Similarly, you must ensure that privileged users don't have access to system admin functions and don't need to do their jobs. As users move from job to job and project to project, be sure to retire their access to assets. Overprivileged users — employees, contingent workers, business partners, customers — and dated access credentials lead to breaches.

 

How Trustwave DbProtect Helps Set the Stage for Zero Trust

Trustwave DbProtect proactively assesses threats to databases so organizations can gain visibility into the conditions in their on-premises or cloud databases that could lead to a data breach. It automates critical data security by uncovering vulnerabilities that would-be attackers could exploit, limiting user access to the most sensitive data, and alerting on suspicious activities, intrusions, and policy violations.

Security teams are already using DbProtect to adhere to the guiding principles whether or not they are on their journey to Zero Trust.

The principle of least privilege: DbProtect provides a deep analysis of the users, roles, objects, and privileges needed to enforce Zero Trust ideals. Organizations use this information to limit database accounts to the necessary access and adjust and enforce data access policies.

Reducing risk to critical functions and data: DbProtect proactively assesses database security posture, uncovering security weaknesses, like vulnerabilities and misconfigurations, that attackers can exploit that lead to data exfiltration.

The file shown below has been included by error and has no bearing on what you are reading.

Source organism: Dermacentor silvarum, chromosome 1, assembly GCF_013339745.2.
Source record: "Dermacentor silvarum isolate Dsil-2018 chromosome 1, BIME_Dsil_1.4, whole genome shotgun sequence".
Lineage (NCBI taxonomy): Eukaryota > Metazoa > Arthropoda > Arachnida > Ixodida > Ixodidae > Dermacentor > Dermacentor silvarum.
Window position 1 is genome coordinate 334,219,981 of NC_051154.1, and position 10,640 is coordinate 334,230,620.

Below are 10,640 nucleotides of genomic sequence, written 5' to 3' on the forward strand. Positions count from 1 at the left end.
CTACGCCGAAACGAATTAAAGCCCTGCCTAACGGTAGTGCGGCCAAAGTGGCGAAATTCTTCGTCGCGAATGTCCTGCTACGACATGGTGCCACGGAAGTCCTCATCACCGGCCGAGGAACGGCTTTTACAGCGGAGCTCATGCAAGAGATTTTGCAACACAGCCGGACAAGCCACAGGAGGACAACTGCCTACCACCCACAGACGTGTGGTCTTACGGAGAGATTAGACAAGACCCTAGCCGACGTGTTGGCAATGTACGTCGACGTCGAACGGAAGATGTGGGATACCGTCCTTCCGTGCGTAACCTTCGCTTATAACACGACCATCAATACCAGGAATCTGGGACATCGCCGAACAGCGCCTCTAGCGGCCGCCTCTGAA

Comprehensive security monitoring to identify malicious activity: DbProtect continuously monitors database activity based on specific organization-defined policies and will alert on potential suspicious events based on behavior analytics.

Granular and dynamic risk-based access controls: DbProtect provides granular access control privilege analysis to all database accounts. This allows for the constant validation that the administration, application, and service accounts are limited to the critical function and data access required.

With the focus on data and understanding where it lives and who and what is accessing it, we can see that database security is a critical piece to a Zero-Trust Architecture. It is essential to have the necessary insights into the risk of data in databases, visibility to know when malicious activity is happening, and detailed information to constantly validate that user access is limited to meet the needs of the business.

Proactive Database Security for a Data-Driven World